How to Wrap a Bundle of Tree Limbs

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While your community's trash service program may pick up yard waste, it probably doesn't accept loose, heavy, or long tree limbs and branches. Instead, it expects branches to be neatly tied in bundles of a specific size. Each region has its own rules for tying up tree limbs designated for yard waste, but in most cases, the bundles should be of manageable size and tied neatly so the branches don't easily fall out upon pickup. If it's easy for you to carry the bundle, it's most likely easy for the curbside pickup crew too.

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Tree-Limb Bundling Basics

While your city may have different size or weight limits for yard-waste tree limbs than the next town over, common sense applies. For general guidelines, cut or snap the tree limbs so they're no more than 36 inches long and less than 3 inches in diameter. Remove twigs or branches shooting off of each tree limb. For any twig or branch that's large enough to go into the bundle, add it to the pile. Short twigs narrower than a pencil may be placed in yard waste bags.

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The type of string or twine used to bundle branches matters. Choose a natural fiber, such cotton or jute twine; the rougher the texture, the better, as it grips itself and makes knot-tying easier. Jute garden twine is ideal for the job, as it's sold in large rolls and comes in handy for tying back shrubs or holding plants on a trellis too. Some yard-waste programs actually require using jute or other natural fibers since these break down over time and aren't harmful to the environment.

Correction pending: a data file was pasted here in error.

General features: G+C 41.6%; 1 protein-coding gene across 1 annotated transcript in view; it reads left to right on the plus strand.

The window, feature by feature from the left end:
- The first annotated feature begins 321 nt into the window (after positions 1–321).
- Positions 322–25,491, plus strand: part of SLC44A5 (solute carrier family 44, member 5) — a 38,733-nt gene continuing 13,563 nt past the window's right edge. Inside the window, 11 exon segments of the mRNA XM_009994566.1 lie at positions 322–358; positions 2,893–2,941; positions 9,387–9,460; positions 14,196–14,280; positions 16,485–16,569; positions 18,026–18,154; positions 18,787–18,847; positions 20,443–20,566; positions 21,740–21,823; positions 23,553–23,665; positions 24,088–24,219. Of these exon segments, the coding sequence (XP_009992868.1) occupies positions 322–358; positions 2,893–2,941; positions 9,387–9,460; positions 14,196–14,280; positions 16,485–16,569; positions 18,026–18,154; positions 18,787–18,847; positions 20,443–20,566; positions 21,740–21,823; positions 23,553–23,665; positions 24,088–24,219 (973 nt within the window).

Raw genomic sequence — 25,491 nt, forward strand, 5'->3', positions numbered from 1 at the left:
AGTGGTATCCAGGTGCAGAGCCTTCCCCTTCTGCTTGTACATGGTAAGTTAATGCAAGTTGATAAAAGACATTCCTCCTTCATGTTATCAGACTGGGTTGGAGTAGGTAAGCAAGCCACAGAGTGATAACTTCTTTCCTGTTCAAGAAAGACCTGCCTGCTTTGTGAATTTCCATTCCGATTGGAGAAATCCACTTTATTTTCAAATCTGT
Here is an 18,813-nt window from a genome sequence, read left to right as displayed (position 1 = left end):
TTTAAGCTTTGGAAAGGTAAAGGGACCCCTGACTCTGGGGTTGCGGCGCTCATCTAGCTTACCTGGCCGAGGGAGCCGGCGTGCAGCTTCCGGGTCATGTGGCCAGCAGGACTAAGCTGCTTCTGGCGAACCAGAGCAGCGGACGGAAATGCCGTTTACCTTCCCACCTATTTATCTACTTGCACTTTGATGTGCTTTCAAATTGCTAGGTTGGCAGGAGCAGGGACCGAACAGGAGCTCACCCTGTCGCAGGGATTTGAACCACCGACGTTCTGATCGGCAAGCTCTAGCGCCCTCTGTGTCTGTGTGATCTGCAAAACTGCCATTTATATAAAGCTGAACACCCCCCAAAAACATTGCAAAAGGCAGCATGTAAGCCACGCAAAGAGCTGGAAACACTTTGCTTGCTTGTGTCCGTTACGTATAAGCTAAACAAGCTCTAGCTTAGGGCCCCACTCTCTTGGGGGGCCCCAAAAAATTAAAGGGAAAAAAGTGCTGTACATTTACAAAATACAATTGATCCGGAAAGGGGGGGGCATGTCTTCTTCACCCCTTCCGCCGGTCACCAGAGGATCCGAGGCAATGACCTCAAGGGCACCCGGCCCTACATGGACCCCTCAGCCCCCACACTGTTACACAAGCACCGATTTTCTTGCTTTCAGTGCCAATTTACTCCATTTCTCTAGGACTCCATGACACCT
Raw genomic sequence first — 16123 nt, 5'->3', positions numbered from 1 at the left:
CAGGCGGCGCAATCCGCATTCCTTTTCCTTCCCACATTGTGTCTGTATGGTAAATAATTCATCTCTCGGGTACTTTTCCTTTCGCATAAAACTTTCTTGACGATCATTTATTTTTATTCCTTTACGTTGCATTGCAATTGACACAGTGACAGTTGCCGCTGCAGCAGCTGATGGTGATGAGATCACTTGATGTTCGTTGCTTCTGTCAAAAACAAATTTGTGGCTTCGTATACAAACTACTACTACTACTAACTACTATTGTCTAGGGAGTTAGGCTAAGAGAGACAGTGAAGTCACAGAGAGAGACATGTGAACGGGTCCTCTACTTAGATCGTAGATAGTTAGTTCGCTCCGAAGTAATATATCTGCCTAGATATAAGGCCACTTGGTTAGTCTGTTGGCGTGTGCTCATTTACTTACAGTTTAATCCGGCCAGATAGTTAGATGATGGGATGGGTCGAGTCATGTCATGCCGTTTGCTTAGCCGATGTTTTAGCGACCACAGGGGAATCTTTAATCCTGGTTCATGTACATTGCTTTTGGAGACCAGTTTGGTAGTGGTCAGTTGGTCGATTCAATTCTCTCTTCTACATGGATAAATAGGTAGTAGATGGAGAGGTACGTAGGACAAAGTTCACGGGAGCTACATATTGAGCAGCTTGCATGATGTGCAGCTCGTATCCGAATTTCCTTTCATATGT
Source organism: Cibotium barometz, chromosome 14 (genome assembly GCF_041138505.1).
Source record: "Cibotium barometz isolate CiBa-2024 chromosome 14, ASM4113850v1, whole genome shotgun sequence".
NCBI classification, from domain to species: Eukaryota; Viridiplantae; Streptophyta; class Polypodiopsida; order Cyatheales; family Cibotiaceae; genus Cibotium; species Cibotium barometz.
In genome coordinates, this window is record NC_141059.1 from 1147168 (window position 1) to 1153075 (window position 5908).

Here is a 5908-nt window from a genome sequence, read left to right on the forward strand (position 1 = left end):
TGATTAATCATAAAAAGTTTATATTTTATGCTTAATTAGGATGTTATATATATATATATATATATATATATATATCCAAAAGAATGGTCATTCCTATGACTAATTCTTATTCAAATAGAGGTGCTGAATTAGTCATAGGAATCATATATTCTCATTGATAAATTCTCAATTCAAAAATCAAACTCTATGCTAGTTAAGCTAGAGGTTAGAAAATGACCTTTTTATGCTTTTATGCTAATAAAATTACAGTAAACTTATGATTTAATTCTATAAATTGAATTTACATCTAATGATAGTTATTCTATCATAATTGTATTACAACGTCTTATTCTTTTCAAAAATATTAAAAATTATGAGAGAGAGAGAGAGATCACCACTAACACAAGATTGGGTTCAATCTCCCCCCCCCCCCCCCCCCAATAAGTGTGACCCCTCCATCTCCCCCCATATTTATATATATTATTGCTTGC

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To make a bundle of tree limbs, cut about 10 feet or so of jute from the roll, setting the cut piece straight on the ground. Start bundling the cut sticks across the twine at a 90-degree angle from it. Once you have a stack 10 inches to 12 inches wide, tie the twine tightly around the sticks. Trim the twine as desired, or wrap it around the sticks again closer to one edge of the pile, and tie another knot. Depending upon the length and weight of your branch stack, you may need two to three pieces of twine to secure the bundle; the goal is to make it as easy to carry as possible.

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Common Yard-Waste Guidelines

While each locale sets its own specific guidelines for branches placed out with yard waste, they're generally similar. Read your community's trash and yard-waste pickup web page for specific details. For instance, some cities allow tree limbs of up to 4 feet long in the bundles, while many suggest 3 feet instead — which means 3 feet is a good general length for each bundle if you can't find rules for your own community. Some areas have weight guidelines suggesting 40 or 50 pounds for each bundle. If you can carry it with ease, it's probably within the allowable weight range.

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Many areas have specific rules for the diameter of each branch put out for pickup, with a limit of a 3 inches diameter. This ensures the wood is easier for the city to chip or otherwise use once the yard waste arrives at its destination. Also look for rules as to how many bundles may be placed out per week, as some cities even set limits for the amount of yard waste picked up at one time at each residence.

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If you have really large tree limbs too thick for the yard-waste program, contact the city for options. Also check your local social media groups, as some people in your community may want the branches for firewood or crafty projects.

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